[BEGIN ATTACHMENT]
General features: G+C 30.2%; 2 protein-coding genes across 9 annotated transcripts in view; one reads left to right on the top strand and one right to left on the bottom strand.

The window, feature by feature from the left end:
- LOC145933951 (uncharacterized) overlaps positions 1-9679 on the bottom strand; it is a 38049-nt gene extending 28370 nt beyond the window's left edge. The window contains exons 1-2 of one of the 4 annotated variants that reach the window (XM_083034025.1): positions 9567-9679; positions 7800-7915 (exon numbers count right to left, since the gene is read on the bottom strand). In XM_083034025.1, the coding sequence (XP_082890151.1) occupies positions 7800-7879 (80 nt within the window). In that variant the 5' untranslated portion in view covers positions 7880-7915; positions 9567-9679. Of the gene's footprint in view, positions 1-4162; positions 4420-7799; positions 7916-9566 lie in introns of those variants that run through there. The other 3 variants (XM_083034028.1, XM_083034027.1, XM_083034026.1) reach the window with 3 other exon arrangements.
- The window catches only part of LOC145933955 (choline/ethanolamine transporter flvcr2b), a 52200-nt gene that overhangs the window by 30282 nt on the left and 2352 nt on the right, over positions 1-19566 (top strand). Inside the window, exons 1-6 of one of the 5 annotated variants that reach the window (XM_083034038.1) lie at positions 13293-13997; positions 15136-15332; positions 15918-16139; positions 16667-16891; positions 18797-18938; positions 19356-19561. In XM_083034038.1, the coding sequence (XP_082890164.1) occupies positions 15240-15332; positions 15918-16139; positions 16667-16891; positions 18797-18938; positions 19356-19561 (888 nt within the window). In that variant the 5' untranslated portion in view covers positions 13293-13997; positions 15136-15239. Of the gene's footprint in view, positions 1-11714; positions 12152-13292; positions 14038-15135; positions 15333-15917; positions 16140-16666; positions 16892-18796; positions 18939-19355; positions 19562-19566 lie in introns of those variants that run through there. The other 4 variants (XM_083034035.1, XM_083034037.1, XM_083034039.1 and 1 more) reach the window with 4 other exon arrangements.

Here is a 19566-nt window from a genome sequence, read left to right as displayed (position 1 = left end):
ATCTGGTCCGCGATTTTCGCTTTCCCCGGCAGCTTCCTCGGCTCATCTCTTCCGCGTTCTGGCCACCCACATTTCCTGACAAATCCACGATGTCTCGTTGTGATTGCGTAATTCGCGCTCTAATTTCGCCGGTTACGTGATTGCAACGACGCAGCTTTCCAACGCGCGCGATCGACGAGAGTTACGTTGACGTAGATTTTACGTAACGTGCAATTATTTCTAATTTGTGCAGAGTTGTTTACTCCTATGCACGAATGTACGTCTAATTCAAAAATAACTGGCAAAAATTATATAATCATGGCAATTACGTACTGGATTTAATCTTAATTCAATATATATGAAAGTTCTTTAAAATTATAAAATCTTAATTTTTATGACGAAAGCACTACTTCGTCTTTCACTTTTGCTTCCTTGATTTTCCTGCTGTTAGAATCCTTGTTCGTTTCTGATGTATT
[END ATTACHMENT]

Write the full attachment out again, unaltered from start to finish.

General features: G+C 30.2%; 2 protein-coding genes across 9 annotated transcripts in view; one reads left to right on the top strand and one right to left on the bottom strand.

The window, feature by feature from the left end:
- LOC145933951 (uncharacterized) overlaps positions 1-9679 on the bottom strand; it is a 38049-nt gene extending 28370 nt beyond the window's left edge. The window contains exons 1-2 of one of the 4 annotated variants that reach the window (XM_083034025.1): positions 9567-9679; positions 7800-7915 (exon numbers count right to left, since the gene is read on the bottom strand). In XM_083034025.1, the coding sequence (XP_082890151.1) occupies positions 7800-7879 (80 nt within the window). In that variant the 5' untranslated portion in view covers positions 7880-7915; positions 9567-9679. Of the gene's footprint in view, positions 1-4162; positions 4420-7799; positions 7916-9566 lie in introns of those variants that run through there. The other 3 variants (XM_083034028.1, XM_083034027.1, XM_083034026.1) reach the window with 3 other exon arrangements.
- The window catches only part of LOC145933955 (choline/ethanolamine transporter flvcr2b), a 52200-nt gene that overhangs the window by 30282 nt on the left and 2352 nt on the right, over positions 1-19566 (top strand). Inside the window, exons 1-6 of one of the 5 annotated variants that reach the window (XM_083034038.1) lie at positions 13293-13997; positions 15136-15332; positions 15918-16139; positions 16667-16891; positions 18797-18938; positions 19356-19561. In XM_083034038.1, the coding sequence (XP_082890164.1) occupies positions 15240-15332; positions 15918-16139; positions 16667-16891; positions 18797-18938; positions 19356-19561 (888 nt within the window). In that variant the 5' untranslated portion in view covers positions 13293-13997; positions 15136-15239. Of the gene's footprint in view, positions 1-11714; positions 12152-13292; positions 14038-15135; positions 15333-15917; positions 16140-16666; positions 16892-18796; positions 18939-19355; positions 19562-19566 lie in introns of those variants that run through there. The other 4 variants (XM_083034035.1, XM_083034037.1, XM_083034039.1 and 1 more) reach the window with 4 other exon arrangements.

Here is a 19566-nt window from a genome sequence, read left to right as displayed (position 1 = left end):
ATCTGGTCCGCGATTTTCGCTTTCCCCGGCAGCTTCCTCGGCTCATCTCTTCCGCGTTCTGGCCACCCACATTTCCTGACAAATCCACGATGTCTCGTTGTGATTGCGTAATTCGCGCTCTAATTTCGCCGGTTACGTGATTGCAACGACGCAGCTTTCCAACGCGCGCGATCGACGAGAGTTACGTTGACGTAGATTTTACGTAACGTGCAATTATTTCTAATTTGTGCAGAGTTGTTTACTCCTATGCACGAATGTACGTCTAATTCAAAAATAACTGGCAAAAATTATATAATCATGGCAATTACGTACTGGATTTAATCTTAATTCAATATATATGAAAGTTCTTTAAAATTATAAAATCTTAATTTTTATGACGAAAGCACTACTTCGTCTTTCACTTTTGCTTCCTTGATTTTCCTGCTGTTAGAATCCTTGTTCGTTTCTGATGTATT